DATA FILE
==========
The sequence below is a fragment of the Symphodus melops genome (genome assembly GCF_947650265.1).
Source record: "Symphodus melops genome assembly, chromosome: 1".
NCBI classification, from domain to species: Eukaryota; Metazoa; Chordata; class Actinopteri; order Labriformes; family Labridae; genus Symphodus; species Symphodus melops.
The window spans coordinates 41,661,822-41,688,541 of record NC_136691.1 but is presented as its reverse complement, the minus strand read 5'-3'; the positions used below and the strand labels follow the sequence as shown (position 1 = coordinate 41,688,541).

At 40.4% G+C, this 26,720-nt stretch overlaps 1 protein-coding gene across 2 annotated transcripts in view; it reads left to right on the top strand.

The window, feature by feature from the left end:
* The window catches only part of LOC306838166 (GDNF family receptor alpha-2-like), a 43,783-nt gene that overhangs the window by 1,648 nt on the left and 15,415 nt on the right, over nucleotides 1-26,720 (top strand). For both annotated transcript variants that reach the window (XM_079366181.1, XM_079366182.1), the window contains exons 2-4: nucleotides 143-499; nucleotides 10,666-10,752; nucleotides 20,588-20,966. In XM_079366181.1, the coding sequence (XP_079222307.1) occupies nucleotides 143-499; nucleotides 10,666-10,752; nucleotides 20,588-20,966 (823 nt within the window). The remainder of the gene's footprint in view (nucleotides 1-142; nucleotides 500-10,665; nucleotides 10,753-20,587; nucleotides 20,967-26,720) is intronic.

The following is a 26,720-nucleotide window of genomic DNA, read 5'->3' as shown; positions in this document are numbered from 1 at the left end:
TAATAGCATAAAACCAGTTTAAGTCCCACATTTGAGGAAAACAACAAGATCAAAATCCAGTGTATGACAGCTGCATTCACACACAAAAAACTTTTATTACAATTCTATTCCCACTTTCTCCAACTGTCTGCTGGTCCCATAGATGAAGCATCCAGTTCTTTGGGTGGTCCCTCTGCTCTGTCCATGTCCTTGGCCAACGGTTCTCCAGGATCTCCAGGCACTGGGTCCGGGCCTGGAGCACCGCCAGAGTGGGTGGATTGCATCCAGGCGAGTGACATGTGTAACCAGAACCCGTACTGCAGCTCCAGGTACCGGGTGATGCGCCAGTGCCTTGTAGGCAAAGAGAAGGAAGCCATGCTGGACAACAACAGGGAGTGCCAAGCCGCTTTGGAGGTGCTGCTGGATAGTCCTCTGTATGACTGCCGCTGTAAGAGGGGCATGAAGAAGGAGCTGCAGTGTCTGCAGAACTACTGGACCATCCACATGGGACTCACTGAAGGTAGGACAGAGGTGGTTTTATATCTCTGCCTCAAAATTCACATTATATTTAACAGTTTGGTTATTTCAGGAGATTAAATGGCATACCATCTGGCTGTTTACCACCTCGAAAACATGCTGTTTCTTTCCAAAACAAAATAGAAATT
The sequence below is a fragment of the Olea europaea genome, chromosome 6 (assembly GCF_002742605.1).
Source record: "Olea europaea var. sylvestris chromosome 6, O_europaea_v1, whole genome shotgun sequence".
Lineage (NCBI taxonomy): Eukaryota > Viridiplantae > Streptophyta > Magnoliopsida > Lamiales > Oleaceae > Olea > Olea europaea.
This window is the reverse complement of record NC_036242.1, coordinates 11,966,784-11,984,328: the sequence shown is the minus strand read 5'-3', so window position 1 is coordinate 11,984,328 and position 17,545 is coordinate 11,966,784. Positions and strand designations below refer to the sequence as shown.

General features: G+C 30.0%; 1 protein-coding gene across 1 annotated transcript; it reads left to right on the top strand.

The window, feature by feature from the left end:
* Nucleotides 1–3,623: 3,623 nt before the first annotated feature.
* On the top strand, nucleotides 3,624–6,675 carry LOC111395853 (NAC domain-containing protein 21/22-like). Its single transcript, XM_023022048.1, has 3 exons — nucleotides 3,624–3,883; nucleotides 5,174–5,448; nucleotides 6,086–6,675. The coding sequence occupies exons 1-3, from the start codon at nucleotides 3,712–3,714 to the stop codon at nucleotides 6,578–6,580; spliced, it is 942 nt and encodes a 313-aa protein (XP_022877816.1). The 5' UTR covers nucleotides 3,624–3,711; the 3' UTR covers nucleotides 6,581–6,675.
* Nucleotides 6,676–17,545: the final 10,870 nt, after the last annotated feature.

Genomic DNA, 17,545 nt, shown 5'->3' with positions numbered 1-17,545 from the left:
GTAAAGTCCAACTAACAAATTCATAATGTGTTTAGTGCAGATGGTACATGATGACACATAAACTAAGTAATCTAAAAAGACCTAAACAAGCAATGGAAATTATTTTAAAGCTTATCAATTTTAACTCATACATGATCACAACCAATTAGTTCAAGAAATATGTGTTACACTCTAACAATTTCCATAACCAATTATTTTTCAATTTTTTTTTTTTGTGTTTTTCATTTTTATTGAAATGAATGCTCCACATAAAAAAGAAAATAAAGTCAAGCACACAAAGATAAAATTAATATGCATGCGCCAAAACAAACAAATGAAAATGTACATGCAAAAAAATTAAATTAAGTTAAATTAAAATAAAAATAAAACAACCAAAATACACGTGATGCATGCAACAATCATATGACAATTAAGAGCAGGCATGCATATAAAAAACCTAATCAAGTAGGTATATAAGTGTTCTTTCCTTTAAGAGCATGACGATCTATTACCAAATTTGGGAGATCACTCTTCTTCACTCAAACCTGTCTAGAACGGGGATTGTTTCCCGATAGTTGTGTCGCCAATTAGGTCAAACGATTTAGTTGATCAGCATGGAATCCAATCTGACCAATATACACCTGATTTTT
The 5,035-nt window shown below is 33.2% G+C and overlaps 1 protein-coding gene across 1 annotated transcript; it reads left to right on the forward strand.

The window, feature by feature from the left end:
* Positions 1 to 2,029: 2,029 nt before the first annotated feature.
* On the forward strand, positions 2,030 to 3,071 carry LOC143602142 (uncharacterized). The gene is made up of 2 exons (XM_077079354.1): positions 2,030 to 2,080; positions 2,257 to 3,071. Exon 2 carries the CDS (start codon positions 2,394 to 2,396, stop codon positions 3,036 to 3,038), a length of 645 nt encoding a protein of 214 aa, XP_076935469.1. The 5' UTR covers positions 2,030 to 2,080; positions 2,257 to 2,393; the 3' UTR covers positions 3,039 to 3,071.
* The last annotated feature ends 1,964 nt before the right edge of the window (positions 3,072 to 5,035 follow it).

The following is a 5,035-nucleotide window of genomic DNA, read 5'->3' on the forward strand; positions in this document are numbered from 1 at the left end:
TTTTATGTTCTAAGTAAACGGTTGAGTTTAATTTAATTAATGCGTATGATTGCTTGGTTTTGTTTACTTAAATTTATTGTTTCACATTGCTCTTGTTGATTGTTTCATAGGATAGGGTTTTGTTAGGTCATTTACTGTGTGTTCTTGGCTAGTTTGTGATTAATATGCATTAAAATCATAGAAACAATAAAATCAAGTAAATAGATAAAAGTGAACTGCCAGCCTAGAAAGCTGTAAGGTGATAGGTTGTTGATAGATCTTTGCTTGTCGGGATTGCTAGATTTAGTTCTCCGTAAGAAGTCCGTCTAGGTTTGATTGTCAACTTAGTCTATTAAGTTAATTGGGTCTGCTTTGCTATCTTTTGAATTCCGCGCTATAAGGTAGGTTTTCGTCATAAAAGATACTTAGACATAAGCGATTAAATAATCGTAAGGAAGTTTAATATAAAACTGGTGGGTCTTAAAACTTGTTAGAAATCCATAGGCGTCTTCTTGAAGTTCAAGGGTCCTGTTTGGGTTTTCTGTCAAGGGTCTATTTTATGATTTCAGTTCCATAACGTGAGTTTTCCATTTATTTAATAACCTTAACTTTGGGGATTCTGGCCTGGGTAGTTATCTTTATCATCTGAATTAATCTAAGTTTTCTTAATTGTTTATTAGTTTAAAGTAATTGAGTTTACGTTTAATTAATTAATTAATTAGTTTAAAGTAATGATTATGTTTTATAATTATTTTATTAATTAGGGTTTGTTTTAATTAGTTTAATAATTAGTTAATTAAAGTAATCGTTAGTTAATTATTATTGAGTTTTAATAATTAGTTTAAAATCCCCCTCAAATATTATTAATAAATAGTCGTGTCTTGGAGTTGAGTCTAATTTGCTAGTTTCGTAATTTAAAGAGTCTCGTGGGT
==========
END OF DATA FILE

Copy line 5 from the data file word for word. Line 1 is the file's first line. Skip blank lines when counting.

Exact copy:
At 40.4% G+C, this 26,720-nt stretch overlaps 1 protein-coding gene across 2 annotated transcripts in view; it reads left to right on the top strand.